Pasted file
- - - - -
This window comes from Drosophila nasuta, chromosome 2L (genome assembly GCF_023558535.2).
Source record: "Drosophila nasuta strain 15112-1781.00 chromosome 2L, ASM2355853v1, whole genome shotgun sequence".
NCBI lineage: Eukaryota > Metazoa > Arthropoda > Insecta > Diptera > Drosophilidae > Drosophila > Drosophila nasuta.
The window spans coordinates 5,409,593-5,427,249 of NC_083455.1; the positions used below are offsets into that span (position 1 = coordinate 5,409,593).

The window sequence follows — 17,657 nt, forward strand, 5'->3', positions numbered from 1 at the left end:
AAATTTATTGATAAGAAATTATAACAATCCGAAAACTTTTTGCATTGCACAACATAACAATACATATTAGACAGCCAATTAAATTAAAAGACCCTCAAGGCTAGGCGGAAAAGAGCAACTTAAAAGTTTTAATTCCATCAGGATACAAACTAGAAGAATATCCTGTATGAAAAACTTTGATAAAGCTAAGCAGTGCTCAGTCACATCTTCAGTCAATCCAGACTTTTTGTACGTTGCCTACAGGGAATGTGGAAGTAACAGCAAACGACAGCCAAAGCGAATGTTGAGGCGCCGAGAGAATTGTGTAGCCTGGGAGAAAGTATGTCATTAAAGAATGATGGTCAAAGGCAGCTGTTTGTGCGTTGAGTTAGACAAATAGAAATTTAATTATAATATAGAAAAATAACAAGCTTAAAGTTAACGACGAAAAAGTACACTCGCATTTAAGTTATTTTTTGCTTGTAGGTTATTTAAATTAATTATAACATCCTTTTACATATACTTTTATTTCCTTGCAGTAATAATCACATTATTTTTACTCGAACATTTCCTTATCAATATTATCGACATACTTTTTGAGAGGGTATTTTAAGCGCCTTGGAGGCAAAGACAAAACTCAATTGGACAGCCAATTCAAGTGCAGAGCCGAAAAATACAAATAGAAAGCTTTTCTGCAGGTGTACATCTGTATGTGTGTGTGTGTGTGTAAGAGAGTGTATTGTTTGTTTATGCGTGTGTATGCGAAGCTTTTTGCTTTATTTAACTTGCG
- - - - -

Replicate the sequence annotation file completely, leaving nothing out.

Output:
This window comes from Drosophila nasuta, chromosome 2L (genome assembly GCF_023558535.2).
Source record: "Drosophila nasuta strain 15112-1781.00 chromosome 2L, ASM2355853v1, whole genome shotgun sequence".
NCBI lineage: Eukaryota > Metazoa > Arthropoda > Insecta > Diptera > Drosophilidae > Drosophila > Drosophila nasuta.
The window spans coordinates 5,409,593-5,427,249 of NC_083455.1; the positions used below are offsets into that span (position 1 = coordinate 5,409,593).

The window sequence follows — 17,657 nt, forward strand, 5'->3', positions numbered from 1 at the left end:
AAATTTATTGATAAGAAATTATAACAATCCGAAAACTTTTTGCATTGCACAACATAACAATACATATTAGACAGCCAATTAAATTAAAAGACCCTCAAGGCTAGGCGGAAAAGAGCAACTTAAAAGTTTTAATTCCATCAGGATACAAACTAGAAGAATATCCTGTATGAAAAACTTTGATAAAGCTAAGCAGTGCTCAGTCACATCTTCAGTCAATCCAGACTTTTTGTACGTTGCCTACAGGGAATGTGGAAGTAACAGCAAACGACAGCCAAAGCGAATGTTGAGGCGCCGAGAGAATTGTGTAGCCTGGGAGAAAGTATGTCATTAAAGAATGATGGTCAAAGGCAGCTGTTTGTGCGTTGAGTTAGACAAATAGAAATTTAATTATAATATAGAAAAATAACAAGCTTAAAGTTAACGACGAAAAAGTACACTCGCATTTAAGTTATTTTTTGCTTGTAGGTTATTTAAATTAATTATAACATCCTTTTACATATACTTTTATTTCCTTGCAGTAATAATCACATTATTTTTACTCGAACATTTCCTTATCAATATTATCGACATACTTTTTGAGAGGGTATTTTAAGCGCCTTGGAGGCAAAGACAAAACTCAATTGGACAGCCAATTCAAGTGCAGAGCCGAAAAATACAAATAGAAAGCTTTTCTGCAGGTGTACATCTGTATGTGTGTGTGTGTGTGTAAGAGAGTGTATTGTTTGTTTATGCGTGTGTATGCGAAGCTTTTTGCTTTATTTAACTTGCG